I hope it passes. Open up this county to freedom again. It's simple. If you don't want to drink don't. But let the rest of us enjoy our freedom to do so. Well you really couldn't stop anyone. Just cause them to waste gas. I see the problem. It's the people with the places that can serve it and their investors that don't want it wet.Cuts down their profit.

Budnmud 07/08/14 - 08:36 pm
Big Money

Hey - you got it - its all about the big money Bro..

conwayville 07/08/14 - 09:10 pm
everything costs

What is the cost of making Faulkner wet? Answer that question. I think that most of you see the positive side, but we need to see both sides. We could bring in millions in tax revenue. But we could spend twice that amount for enforcement improvements.

And those of us who choose not to drink and want to go to an establishment that isn't shoving alcohol down your throat (like some already do) are going to be even less out of luck. Perhaps we'll have to visit a dry county for a meal after church. You see, you (the folks who are "for" it) are thinking it's a great deal, you won't have to drive across the border to get your booze or beer, but then those of us who want to eat a nice meal without having to put up with those who want to loosen up a little will just drive across the other border and spend our money elsewhere. But noone thinks of that.

I'm all for doing it the legal way, but I think those who don't want alcohol in Faulkner should do more than sit behind a computer and gripe about it. I also think that we ought to vote for what we think is right rather than what seems to be popular at the time.

fdsjfsdjfsda543543543 07/08/14 - 09:32 pm
I'd like to know what

I'd like to know what establishments are "shoving alcohol down" your throat. Like the name of the specific restaurant(s) you're talking about. Unless, of course, you made that up, which you probably did.

I like have a mimosa after church!

conwaygerl 07/09/14 - 02:24 pm
shoving alcohol down

is intentional hyperbole. IMO.

But, alcohol is a high-profit product, so the suggestive sell aspect of most restaurants is high as well as the permanent menu placement of alcoholic beverage options.

That's not shoving it down our throats but anyone with 1/8th of a brain can usually tell before walking in the door of an establishment, whether or not alcohol is sold.

Every employee will know if they sell alcohol or not, but ask if something is gluten-free or if it contains nuts or soy or another allergen and it's like asking for the recipe for Coca-Cola. No one knows.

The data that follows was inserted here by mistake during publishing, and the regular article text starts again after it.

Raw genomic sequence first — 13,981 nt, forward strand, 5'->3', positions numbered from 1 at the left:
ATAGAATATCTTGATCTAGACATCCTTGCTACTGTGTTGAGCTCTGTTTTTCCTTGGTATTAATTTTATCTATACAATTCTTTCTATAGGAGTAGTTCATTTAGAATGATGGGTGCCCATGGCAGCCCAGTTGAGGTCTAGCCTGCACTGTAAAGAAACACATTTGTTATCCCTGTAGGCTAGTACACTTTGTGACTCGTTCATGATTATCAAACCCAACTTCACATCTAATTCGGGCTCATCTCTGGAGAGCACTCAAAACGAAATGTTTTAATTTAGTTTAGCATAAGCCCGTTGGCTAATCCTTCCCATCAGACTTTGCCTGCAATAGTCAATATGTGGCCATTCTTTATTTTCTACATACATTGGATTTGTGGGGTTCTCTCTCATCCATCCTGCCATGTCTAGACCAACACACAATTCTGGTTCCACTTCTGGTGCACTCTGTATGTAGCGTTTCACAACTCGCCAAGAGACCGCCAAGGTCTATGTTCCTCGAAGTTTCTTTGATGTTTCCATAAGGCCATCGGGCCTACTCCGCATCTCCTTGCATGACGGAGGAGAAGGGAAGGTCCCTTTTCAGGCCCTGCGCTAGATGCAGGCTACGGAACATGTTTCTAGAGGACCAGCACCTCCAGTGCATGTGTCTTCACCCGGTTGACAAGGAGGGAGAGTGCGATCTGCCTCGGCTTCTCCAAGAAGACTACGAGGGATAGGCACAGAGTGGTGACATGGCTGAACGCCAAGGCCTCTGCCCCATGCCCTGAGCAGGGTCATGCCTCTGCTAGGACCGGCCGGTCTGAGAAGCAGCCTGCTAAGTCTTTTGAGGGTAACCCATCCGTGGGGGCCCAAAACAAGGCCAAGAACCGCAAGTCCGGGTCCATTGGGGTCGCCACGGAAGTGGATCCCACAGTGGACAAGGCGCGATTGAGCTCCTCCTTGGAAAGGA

Bad boy
Bad boy 07/08/14 - 10:32 pm

Wonder how you feel about Jesus turning water into wine. I'd say if it was good enough for him it will work fine with me. Think about that in church next Sunday. I could care less about where you drive to eat so why should you care where I drive to get my wine.

357 07/08/14 - 09:52 pm
there are numerous

there are numerous differences in social life between wet and dry counties. Consider these stats.... Bob Hester of Jonesboro actually went to the trouble to compile the statistics. He actually measured the differences in several areas between wet and dry counties in the state between the years 1998 and 2010. In some cases, on the crime statistics, his figures are from 2008. Here are ten surprising facts about wet vs. dry counties in this state-

1) Wet counties in Arkansas have 60% more law enforcement personnel per capita than dry counties.
2) Dry counties had a 245% higher rate of population growth than wet counties.
3) DUI's were 35% higher per capita in wet counties.
4) Aggravated assaults were a whopping 180% higher per capita in wet counties
5) Prostitution was a whopping-er 263% higher per capita in wet counties
6) Robberies were an astounding 299% higher per capita in wet counties
7) Rape was 59% higher per capita in wet counties
8) Murder was 107% higher per capita in wet counties
9) Life expectancy was 18 months greater in dry counties
10) 65% more drug/narcotics use in wet counties

arkansan 07/09/14 - 07:06 am

Bob didn't go to any trouble compiling those stats, he is from the anti-alcohol group Citizens for Responsive Government. I'm sure they aren't bias.....

ARVoiceofLogic 07/09/14 - 08:58 am
357 Please site your sources

You can't throw out generic statistics and not provide the sources. Sources must mathematically show correlation and have a representative sample size. Generally legitimate studies are unbiased as well.

Baseless stats are just that, baseless (and misleading).

I await your links.

mikeng1994 07/09/14 - 09:30 am
Was this not it?

"Bob Hester of Jonesboro actually went to the trouble to compile the statistics."

While not a link, he provided the data compiler's name. A simple google search should let you find the same data.

Not defending the data, I think its bogus, but he did say the source.